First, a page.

Great Bear, which empty their waters into streams tributary 288. The fourth class includes all those läkes which both to the Arctic Ocean. receive and discharge water, being by far the most numerous 291. Lake Superior is the largest fresh-water formation on division. They commonly receive the waters of many rivers, the globe, computed to have an area of 40,000 square miles ; and have but one outlet. The origin of such rivers is easily length 420 miles; extreme breadth, 165; height above the explained. Should a hollow present itself in the course of a level of the Atlantic, 623 feet; greatest depth, 1,200 feet. river, it evident that it must be filled to the level of some There is reason to believe, from the appearance of tho shores, part of its banks before the river can proceed, and this would that the waters of this, as well as the other Canadian lakes, produce a lake. But it may happen that there is a general de formerly occupied a much higher level than they reach at presclivity from various parts of a district toward some central ent. The amount of water carried off by its outlet, the river valley, and then the waters of a number of rivers may be of St. Mary, is much less than that received by its tributaries, brought into it, while at the same time the continuation gives from which circumstance it is inferred that the evaporation but one course by which the waters can be discharged. A from its surface must be very great. description of some of the largest lakes of this class will be 292. Lake Huron, remarkable for its brilliant transparency, given in the next lesson.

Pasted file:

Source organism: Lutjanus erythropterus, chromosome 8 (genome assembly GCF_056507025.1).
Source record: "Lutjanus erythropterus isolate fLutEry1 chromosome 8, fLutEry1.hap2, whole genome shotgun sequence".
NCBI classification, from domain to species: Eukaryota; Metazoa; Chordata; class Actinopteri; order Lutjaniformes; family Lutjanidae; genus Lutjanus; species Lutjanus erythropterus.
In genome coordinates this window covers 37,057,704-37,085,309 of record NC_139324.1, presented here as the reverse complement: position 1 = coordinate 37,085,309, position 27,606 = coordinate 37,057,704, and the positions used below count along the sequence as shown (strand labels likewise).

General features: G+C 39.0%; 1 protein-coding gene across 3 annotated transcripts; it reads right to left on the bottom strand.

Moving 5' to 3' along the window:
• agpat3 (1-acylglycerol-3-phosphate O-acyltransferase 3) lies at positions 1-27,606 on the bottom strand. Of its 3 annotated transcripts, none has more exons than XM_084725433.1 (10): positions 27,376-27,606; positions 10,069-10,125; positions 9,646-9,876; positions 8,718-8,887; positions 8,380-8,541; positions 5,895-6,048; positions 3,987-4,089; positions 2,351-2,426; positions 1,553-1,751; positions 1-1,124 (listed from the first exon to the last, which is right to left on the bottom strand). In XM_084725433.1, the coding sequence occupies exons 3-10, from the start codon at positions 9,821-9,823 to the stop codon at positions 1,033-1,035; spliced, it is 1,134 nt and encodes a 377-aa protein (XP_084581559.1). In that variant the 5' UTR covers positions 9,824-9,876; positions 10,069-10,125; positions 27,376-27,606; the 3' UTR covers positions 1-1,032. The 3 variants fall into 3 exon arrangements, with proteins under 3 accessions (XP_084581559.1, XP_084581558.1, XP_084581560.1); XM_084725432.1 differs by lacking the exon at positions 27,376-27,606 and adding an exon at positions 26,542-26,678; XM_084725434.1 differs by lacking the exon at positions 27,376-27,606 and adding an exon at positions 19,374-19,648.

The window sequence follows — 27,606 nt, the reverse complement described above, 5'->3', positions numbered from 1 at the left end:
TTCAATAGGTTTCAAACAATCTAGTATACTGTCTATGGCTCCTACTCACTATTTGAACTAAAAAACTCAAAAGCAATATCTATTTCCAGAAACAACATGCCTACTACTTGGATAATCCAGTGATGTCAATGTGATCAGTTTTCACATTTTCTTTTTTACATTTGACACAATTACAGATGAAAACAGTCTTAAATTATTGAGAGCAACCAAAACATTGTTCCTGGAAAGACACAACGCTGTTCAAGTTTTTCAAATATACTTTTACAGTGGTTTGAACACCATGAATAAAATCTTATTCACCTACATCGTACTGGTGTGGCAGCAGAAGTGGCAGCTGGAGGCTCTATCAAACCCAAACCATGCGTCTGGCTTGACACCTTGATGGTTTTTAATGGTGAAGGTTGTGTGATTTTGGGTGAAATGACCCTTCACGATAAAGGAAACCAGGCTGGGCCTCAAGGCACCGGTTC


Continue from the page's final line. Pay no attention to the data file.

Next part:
has an area of 25,000 square miles. It is about 240 miles in 289. Most lakes occur at varying elevations above the level length, from 180 to 220 in breadth, and is 591 feet above the of the sea, while some are much below it. ; The highest known level of the sea. The outline of this lake is very irregular, and lake in the world is Sir-i-kol, in Asia. It is the source of the its shores are described as consisting of clay cliffs, rolled stones,
abrupt rocks, and wooded steeps. The greatest depth of Lake Huron is found to be nowhere more than 450 feet. Lake Michigan, which lies wholly within the United States, is connected with Lako Huron by means of the navigablo channel Mackinaw. It is about 300 miles long, and has an area of about 25,000 square
miles. 293. Lake Eric has an of about 11,000 square miles; its surface is 565 feet above the sea.
This lake is said to be the only Amoo River, and is 15,630 feet abore the level of the ocean. one in the whole Canadian chain in which there is any percepLake Titicaca, in Bolivia, bas an elevation of 12,785 feet; tible current, a circumstance which is supposed to be attributable Tzana or Dembea, in Abyssinia, 6,076 feet; Lake Baikal, in to its comparative shallowness, its average depth being not more Asia, 1,793 feet ; Constance, 1,299 feet; Geneva, 1,229 feet; than 60 or 80 feet. The current of Lake Erie, which runs alGreat Salt Lake, in Utah Territory, 4,200 feet; Superior, 623 ways in one direction, combined with the great prevalence feet; Huron and Michigan, 591 feet; Erie, 565 feet; Ontario, of westerly winds, and the occurrence of sunken reefs and